Best Practices to Improve Group Effectiveness
Several other problems can arise from group discussions, such as too much conflict, a lack of creativity, a single-member taking over, and a reluctance to change. The best things to do are to change ineffective norms, identify problems, and improve the group’s composition. The best way to make a group more efficient is to change its rules (Lamberton & Minor-Evans 1995). Because most groups haven’t talked about their norms before, it is the first step. Try to figure out what issues the group has to talk about how to solve them. Is one person in charge of the conversation? Are some of the people in the group fighting? Are people afraid of change as well as new ideas? Once the group or the designated person figures out the problem, they can come up with a solution to solve the problem (Lamberton & Minor-Evans 1995). Some groups don’t work well because they don’t have the right people. For example, they might have members who have different skills, interests, or personalities than each other. It’s possible that some of their members don’t have the skills they need to solve problems they’re told to work on.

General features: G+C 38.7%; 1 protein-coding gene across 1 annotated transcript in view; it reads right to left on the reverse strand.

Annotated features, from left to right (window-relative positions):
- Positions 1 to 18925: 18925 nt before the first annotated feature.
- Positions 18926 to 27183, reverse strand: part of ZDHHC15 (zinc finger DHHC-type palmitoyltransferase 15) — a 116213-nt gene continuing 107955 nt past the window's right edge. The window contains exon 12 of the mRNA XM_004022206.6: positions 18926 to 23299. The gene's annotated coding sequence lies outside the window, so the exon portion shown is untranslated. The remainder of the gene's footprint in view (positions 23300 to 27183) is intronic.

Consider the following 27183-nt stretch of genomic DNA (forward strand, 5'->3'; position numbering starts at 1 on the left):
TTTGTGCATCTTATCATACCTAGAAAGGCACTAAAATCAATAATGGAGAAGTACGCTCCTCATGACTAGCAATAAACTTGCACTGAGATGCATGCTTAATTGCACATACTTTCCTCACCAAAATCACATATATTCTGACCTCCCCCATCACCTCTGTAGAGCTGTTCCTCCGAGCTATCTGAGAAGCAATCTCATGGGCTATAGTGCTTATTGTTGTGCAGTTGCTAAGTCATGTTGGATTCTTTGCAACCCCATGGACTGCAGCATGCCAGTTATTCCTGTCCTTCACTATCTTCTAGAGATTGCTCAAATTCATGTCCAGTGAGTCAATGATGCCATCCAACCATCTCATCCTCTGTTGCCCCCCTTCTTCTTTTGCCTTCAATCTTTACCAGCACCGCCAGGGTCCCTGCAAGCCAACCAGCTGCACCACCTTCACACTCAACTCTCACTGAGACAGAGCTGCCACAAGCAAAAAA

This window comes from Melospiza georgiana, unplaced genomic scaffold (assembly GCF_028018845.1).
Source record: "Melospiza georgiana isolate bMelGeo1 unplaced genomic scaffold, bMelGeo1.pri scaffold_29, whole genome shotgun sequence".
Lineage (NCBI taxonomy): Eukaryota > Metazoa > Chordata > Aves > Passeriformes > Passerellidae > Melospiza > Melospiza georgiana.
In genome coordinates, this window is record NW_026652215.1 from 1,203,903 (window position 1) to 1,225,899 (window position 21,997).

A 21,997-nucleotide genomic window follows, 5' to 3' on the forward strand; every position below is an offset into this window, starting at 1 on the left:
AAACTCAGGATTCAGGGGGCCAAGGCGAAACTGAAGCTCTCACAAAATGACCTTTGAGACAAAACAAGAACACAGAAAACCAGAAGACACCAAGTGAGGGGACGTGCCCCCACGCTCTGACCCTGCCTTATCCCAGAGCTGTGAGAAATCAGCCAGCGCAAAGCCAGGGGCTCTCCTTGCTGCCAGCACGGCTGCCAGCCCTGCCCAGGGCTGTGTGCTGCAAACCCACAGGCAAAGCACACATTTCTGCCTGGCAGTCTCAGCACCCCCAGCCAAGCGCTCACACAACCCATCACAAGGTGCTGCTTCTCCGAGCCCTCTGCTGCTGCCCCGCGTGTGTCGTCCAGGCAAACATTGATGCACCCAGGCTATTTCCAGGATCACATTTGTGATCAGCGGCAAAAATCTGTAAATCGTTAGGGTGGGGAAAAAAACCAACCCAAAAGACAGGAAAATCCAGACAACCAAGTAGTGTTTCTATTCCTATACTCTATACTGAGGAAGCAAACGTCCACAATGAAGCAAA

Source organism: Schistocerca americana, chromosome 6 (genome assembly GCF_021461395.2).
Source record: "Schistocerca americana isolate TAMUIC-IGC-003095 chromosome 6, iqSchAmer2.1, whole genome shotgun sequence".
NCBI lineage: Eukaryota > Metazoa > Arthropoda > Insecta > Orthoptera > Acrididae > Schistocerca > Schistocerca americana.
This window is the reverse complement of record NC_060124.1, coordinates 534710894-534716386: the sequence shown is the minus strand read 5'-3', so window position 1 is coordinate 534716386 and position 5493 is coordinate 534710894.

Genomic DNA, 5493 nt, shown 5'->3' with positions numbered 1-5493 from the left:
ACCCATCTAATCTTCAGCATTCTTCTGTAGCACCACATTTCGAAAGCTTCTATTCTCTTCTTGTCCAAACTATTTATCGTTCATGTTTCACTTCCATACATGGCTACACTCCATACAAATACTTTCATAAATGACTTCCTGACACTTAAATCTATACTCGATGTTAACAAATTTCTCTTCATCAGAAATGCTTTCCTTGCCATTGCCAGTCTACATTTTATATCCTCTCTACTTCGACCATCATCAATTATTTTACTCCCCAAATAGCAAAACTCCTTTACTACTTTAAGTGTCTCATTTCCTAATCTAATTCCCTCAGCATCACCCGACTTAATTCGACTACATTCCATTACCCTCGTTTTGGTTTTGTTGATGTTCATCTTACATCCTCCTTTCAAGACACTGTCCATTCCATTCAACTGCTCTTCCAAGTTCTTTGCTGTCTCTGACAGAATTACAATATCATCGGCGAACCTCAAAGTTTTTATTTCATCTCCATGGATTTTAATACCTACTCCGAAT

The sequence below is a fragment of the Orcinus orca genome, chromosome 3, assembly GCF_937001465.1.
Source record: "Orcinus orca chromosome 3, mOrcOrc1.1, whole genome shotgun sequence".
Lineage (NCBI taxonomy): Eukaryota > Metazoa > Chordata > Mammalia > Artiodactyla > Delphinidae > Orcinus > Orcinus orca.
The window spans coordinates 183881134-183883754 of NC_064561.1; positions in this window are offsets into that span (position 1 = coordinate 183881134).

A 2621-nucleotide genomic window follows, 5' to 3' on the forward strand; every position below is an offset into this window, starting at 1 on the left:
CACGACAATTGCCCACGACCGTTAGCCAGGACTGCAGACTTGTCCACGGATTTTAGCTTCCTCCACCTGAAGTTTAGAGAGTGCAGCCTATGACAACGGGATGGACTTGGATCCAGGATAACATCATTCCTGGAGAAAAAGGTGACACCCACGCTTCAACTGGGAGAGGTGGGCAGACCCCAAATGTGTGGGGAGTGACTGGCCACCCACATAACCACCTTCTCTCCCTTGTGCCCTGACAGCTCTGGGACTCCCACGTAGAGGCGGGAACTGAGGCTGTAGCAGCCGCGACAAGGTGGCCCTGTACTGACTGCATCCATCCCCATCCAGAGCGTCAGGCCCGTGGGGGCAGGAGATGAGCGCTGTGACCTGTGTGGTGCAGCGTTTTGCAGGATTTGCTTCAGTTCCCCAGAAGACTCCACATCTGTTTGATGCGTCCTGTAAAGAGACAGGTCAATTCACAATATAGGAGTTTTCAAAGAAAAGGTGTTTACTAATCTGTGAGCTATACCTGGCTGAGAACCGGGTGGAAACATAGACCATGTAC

Lamberton, L. H., & Minor-Evans, L. (1995). Human relations: Strategies for success. Irwin Professional Publishing.
Borek, A. J., Abraham, C., Greaves, C. J., Gillison, F., Tarrant, M., Morgan-Trimmer, S., … & Smith, J. R. (2019). Identifying change processes in group-based health behavior-change interventions: development of the mechanisms of action in group-based interventions (MAGI) framework. Health psychology review, 13(3), 227-247.